Farrier for the moment was free to pursue the conclusions of other cases, to look at the wider issue but soon Stanhope knew, he would be forced to crawl on his knees looking for footprints or similar, frustrated and clueless. Stanhope, usually a patient and methodical man, was himself being driven to wild ideas by the frustrating mystery of it all. Even the densest crime usually had things to work with, witnesses, forensic information, something to at least start the investigation.
Stanhope was even bewildered as to what had happened, let alone why. It was obvious a crime had been committed but as to why, or how it was possible to keep a man at the brink of starvation for so long, Stanhope was bewildered. And that was without the sudden disappearance of the man from a locked cell; there was no plausible explanation for that that anyone had come up with, the guards subjected to endless rounds of questions until everyone was sick of the thought of it.
The cell had been taken apart piece by piece but it was as though the perpetrator had never even occupied it.. And so as Stanhope paced he seethed and waited with rapidly diminishing patience for Mark to wake.
Mark’s eyes flickered and focused briefly on the two men before letting his heavy lids drift shut. They looked frustrated, one man fidgeting on his hard hospital chair by the bed, the other slumped against the wall, obviously impatient to either go or get some answer to the questions locked under tension behind his eyes.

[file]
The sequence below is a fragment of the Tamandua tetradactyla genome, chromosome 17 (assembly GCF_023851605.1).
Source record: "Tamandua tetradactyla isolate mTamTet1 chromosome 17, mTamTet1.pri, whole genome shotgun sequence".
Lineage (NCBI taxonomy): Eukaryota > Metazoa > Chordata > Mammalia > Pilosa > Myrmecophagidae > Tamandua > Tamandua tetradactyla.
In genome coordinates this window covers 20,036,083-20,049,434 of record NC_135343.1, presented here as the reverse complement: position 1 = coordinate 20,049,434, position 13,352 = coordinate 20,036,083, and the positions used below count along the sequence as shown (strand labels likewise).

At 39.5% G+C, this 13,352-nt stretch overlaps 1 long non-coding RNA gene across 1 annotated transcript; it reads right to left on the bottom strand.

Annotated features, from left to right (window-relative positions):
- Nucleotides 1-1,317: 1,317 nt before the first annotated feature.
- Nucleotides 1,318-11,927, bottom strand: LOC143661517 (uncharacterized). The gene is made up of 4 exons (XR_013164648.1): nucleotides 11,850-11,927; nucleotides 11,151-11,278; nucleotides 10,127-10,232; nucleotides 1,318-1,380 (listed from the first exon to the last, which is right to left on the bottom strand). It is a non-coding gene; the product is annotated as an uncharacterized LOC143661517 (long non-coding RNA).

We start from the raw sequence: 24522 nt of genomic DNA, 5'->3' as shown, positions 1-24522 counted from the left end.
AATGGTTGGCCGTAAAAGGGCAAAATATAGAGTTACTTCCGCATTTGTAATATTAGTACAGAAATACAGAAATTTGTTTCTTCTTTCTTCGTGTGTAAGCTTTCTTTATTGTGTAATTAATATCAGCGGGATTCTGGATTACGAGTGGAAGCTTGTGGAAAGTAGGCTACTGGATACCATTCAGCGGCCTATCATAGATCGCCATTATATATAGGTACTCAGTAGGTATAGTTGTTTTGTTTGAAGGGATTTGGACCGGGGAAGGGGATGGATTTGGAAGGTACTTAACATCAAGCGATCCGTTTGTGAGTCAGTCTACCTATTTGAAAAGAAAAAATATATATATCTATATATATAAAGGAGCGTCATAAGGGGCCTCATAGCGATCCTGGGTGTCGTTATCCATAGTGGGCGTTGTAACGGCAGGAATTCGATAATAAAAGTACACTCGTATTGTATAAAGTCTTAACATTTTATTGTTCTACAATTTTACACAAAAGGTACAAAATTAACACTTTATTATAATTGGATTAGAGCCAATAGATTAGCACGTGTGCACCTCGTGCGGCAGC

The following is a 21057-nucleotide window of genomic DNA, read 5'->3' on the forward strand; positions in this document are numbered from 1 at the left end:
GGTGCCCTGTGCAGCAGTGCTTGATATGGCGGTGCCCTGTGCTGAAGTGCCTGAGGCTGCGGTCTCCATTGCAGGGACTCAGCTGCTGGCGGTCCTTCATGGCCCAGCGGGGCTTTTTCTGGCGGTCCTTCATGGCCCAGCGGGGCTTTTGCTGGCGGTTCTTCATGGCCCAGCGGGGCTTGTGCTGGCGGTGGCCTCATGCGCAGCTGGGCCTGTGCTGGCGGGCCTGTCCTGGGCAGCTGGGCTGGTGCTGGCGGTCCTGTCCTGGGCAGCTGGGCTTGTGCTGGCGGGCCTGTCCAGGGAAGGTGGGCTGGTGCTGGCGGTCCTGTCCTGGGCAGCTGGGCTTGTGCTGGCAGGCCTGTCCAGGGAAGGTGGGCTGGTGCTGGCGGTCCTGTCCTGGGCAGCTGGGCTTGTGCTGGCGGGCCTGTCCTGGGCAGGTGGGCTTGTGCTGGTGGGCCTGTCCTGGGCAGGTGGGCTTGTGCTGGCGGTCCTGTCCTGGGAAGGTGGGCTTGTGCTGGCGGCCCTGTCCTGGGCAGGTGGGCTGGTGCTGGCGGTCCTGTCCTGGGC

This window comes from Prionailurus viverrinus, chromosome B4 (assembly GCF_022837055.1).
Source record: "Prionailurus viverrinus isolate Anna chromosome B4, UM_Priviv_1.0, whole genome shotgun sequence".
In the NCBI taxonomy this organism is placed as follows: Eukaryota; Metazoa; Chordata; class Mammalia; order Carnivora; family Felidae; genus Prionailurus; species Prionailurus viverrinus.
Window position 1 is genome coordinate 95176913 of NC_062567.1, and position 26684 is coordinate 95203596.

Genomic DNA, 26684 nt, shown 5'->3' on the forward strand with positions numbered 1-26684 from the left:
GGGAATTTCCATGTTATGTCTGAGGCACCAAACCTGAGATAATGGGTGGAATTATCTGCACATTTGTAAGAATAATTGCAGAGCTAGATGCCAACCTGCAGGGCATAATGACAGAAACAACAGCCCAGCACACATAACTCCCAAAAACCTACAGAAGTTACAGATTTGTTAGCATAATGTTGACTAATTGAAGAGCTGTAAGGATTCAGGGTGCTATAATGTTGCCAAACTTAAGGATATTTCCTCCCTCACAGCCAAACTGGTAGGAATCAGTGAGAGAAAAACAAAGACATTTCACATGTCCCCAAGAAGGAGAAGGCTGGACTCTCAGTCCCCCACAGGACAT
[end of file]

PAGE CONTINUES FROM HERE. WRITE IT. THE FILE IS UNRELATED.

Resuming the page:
Mark couldn’t remember their names; he was finding it hard to stay awake. This was the second time they had been here when he woke up, the first time he hadn’t been able to do much more than try and focus on them. His eyes were so weak he found the light blinding even though it was dimmed. One of them had asked him a question. He managed a grunt and opened his eyes again. The question was repeated.
“Mr Camden, can you remember anything?” He tried to shake his head but even such a small activity was beyond him still. His eyes closed and his face twisted as a pain managed to lance through the haze of painkillers.
“I’m afraid you’ll have to leave officers.” The nurse spoke. “He’s still far too weak for questioning. I told you…”
“Yes I know. We’ll be back. Let me know…”